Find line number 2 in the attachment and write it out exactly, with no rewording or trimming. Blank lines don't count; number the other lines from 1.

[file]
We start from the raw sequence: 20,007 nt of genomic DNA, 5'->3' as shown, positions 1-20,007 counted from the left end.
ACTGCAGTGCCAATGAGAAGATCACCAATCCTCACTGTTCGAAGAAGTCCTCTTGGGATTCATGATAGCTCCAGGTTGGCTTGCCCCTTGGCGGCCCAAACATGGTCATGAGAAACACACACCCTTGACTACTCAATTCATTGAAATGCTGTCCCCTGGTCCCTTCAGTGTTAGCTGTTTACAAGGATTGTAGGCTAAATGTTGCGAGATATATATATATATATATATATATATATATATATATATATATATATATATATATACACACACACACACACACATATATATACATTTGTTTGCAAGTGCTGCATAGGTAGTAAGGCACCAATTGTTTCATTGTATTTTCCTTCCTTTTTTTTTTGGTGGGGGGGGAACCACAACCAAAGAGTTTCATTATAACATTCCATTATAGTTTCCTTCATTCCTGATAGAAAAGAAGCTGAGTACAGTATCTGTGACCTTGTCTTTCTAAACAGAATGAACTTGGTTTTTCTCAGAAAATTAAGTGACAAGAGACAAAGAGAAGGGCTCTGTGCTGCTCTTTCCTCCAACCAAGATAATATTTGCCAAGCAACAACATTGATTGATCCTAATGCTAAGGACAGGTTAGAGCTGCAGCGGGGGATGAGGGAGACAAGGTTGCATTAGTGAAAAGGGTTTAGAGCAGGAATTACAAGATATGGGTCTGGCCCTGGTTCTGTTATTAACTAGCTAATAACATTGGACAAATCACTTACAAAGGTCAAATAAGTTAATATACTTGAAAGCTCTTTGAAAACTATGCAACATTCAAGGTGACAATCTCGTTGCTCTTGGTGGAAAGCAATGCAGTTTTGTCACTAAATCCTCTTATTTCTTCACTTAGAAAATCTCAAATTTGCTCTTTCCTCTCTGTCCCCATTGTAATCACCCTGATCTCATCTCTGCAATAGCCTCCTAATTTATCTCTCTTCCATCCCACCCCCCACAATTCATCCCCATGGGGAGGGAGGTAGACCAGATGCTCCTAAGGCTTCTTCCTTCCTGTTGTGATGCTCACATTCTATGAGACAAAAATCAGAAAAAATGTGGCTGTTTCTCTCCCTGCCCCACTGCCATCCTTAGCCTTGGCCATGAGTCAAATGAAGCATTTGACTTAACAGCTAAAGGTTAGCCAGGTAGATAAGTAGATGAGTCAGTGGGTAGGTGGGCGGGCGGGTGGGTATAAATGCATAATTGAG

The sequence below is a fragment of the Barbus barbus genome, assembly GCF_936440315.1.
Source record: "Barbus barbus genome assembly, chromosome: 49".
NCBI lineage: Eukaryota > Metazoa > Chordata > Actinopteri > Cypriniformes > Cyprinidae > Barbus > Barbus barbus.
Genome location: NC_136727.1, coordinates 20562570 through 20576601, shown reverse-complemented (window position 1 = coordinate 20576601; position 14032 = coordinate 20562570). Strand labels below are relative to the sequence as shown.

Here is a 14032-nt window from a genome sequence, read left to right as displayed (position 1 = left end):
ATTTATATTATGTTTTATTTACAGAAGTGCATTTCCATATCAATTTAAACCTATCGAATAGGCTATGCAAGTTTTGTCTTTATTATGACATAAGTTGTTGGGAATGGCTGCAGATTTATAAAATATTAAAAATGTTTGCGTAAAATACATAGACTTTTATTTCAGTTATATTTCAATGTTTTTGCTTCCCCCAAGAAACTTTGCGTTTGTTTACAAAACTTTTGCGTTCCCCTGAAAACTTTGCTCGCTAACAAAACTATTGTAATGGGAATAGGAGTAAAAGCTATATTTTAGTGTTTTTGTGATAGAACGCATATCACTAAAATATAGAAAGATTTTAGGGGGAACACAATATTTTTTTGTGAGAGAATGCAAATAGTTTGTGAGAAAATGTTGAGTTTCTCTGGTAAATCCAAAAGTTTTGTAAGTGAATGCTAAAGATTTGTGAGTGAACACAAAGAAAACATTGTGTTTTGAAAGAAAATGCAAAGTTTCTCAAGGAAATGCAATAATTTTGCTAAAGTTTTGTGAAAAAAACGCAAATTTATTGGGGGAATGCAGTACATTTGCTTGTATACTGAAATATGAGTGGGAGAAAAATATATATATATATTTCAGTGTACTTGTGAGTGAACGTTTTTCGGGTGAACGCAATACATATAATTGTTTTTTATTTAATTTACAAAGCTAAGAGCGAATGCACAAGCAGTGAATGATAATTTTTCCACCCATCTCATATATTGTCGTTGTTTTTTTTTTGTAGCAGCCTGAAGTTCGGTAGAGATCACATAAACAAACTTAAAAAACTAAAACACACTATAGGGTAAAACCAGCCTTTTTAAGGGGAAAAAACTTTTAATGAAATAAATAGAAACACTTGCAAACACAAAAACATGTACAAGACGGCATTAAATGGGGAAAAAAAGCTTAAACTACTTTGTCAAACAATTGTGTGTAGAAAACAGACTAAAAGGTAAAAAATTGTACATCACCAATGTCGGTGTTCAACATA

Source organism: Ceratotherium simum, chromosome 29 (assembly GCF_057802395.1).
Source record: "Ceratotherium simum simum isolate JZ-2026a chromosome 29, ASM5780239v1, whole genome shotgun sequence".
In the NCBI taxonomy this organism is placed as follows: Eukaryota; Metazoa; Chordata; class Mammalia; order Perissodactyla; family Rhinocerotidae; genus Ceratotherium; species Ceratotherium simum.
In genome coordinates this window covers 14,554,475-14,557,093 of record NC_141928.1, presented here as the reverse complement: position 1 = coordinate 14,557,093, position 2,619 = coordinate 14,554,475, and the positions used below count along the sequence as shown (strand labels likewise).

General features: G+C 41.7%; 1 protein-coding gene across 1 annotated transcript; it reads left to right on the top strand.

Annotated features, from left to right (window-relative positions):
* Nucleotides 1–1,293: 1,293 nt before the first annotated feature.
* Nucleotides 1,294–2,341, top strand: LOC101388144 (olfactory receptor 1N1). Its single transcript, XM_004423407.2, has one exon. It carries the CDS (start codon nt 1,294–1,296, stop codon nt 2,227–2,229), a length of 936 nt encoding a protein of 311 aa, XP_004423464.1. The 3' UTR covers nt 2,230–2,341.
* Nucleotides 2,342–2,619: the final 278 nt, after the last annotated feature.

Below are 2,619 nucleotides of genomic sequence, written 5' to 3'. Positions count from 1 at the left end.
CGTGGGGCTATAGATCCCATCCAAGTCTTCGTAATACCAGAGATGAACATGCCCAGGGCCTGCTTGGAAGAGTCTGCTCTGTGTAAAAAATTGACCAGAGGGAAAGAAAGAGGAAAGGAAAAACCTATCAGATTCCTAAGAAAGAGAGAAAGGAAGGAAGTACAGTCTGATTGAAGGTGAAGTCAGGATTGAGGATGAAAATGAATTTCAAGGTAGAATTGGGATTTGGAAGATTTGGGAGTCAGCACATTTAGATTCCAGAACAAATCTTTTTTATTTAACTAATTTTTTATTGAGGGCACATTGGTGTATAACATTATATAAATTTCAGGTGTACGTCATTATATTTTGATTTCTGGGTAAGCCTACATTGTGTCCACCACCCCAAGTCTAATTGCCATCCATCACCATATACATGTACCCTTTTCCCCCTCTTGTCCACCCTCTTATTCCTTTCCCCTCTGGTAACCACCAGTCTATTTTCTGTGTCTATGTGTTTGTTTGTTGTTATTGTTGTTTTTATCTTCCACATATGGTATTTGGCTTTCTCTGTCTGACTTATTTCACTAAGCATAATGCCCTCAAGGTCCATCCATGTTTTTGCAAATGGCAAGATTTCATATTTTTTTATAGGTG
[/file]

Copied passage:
ACTGCAGTGCCAATGAGAAGATCACCAATCCTCACTGTTCGAAGAAGTCCTCTTGGGATTCATGATAGCTCCAGGTTGGCTTGCCCCTTGGCGGCCCAAACATGGTCATGAGAAACACACACCCTTGACTACTCAATTCATTGAAATGCTGTCCCCTGGTCCCTTCAGTGTTAGCTGTTTACAAGGATTGTAGGCTAAATGTTGCGAGATATATATATATATATATATATATATATATATATATATATATATATATATATATACACACACACACACACACATATATATACATTTGTTTGCAAGTGCTGCATAGGTAGTAAGGCACCAATTGTTTCATTGTATTTTCCTTCCTTTTTTTTTTGGTGGGGGGGGAACCACAACCAAAGAGTTTCATTATAACATTCCATTATAGTTTCCTTCATTCCTGATAGAAAAGAAGCTGAGTACAGTATCTGTGACCTTGTCTTTCTAAACAGAATGAACTTGGTTTTTCTCAGAAAATTAAGTGACAAGAGACAAAGAGAAGGGCTCTGTGCTGCTCTTTCCTCCAACCAAGATAATATTTGCCAAGCAACAACATTGATTGATCCTAATGCTAAGGACAGGTTAGAGCTGCAGCGGGGGATGAGGGAGACAAGGTTGCATTAGTGAAAAGGGTTTAGAGCAGGAATTACAAGATATGGGTCTGGCCCTGGTTCTGTTATTAACTAGCTAATAACATTGGACAAATCACTTACAAAGGTCAAATAAGTTAATATACTTGAAAGCTCTTTGAAAACTATGCAACATTCAAGGTGACAATCTCGTTGCTCTTGGTGGAAAGCAATGCAGTTTTGTCACTAAATCCTCTTATTTCTTCACTTAGAAAATCTCAAATTTGCTCTTTCCTCTCTGTCCCCATTGTAATCACCCTGATCTCATCTCTGCAATAGCCTCCTAATTTATCTCTCTTCCATCCCACCCCCCACAATTCATCCCCATGGGGAGGGAGGTAGACCAGATGCTCCTAAGGCTTCTTCCTTCCTGTTGTGATGCTCACATTCTATGAGACAAAAATCAGAAAAAATGTGGCTGTTTCTCTCCCTGCCCCACTGCCATCCTTAGCCTTGGCCATGAGTCAAATGAAGCATTTGACTTAACAGCTAAAGGTTAGCCAGGTAGATAAGTAGATGAGTCAGTGGGTAGGTGGGCGGGCGGGTGGGTATAAATGCATAATTGAG